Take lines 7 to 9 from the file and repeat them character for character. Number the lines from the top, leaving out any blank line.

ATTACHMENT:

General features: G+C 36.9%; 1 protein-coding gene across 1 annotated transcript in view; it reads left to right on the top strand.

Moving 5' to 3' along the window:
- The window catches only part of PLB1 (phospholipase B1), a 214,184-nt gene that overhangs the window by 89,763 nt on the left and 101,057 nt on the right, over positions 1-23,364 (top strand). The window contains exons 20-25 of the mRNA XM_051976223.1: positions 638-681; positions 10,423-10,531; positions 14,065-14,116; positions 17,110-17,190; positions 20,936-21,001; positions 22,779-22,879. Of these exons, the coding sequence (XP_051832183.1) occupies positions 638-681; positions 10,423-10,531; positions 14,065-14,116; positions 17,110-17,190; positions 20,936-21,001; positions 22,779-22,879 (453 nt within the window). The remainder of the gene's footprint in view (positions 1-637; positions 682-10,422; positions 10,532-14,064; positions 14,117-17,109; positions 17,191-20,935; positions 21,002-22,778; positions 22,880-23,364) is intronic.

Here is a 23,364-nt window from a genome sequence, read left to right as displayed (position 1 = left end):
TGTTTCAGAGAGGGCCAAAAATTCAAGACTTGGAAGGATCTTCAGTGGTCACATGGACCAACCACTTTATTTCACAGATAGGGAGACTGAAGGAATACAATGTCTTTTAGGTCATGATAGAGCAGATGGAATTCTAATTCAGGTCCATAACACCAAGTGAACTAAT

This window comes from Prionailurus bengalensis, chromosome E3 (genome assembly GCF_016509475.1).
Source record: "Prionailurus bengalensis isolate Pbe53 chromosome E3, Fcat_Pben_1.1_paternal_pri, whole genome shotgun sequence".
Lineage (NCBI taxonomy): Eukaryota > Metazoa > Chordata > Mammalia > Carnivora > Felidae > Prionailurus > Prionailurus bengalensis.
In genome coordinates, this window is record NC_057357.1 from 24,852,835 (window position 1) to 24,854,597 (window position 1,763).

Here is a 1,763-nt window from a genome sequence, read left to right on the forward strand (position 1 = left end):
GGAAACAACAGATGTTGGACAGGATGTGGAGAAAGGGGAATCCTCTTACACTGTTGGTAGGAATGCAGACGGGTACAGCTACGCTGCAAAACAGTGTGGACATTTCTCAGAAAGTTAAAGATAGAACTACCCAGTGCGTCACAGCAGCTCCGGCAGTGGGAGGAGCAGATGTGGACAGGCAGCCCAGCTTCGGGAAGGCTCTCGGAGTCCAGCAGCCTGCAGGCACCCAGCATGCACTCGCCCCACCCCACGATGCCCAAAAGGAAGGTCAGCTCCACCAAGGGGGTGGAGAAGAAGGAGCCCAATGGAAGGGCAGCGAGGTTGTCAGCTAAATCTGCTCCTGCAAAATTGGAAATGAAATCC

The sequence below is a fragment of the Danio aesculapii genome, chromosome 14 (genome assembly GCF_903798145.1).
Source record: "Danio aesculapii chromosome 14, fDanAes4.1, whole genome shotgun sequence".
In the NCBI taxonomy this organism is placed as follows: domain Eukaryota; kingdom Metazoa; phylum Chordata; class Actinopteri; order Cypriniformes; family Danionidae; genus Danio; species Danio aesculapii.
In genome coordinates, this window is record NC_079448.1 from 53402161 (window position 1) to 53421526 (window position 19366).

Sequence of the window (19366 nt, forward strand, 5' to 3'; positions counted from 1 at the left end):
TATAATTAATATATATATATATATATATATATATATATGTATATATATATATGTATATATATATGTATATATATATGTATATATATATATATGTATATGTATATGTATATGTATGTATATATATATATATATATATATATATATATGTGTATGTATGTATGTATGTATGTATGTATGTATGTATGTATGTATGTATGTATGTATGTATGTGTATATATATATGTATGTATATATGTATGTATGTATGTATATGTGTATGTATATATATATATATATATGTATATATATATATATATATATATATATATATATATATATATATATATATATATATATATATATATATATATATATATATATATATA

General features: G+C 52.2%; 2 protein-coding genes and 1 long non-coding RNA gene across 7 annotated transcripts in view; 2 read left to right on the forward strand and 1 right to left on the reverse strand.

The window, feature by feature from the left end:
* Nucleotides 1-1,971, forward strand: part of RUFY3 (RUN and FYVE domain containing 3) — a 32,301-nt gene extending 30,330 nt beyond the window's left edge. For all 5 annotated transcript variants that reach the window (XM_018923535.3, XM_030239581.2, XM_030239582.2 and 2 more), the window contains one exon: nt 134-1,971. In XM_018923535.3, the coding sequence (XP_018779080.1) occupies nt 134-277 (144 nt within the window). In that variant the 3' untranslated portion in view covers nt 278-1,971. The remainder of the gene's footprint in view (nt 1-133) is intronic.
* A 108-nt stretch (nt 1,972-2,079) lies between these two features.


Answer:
Source record: "Prionailurus bengalensis isolate Pbe53 chromosome E3, Fcat_Pben_1.1_paternal_pri, whole genome shotgun sequence".
Lineage (NCBI taxonomy): Eukaryota > Metazoa > Chordata > Mammalia > Carnivora > Felidae > Prionailurus > Prionailurus bengalensis.
In genome coordinates, this window is record NC_057357.1 from 24,852,835 (window position 1) to 24,854,597 (window position 1,763).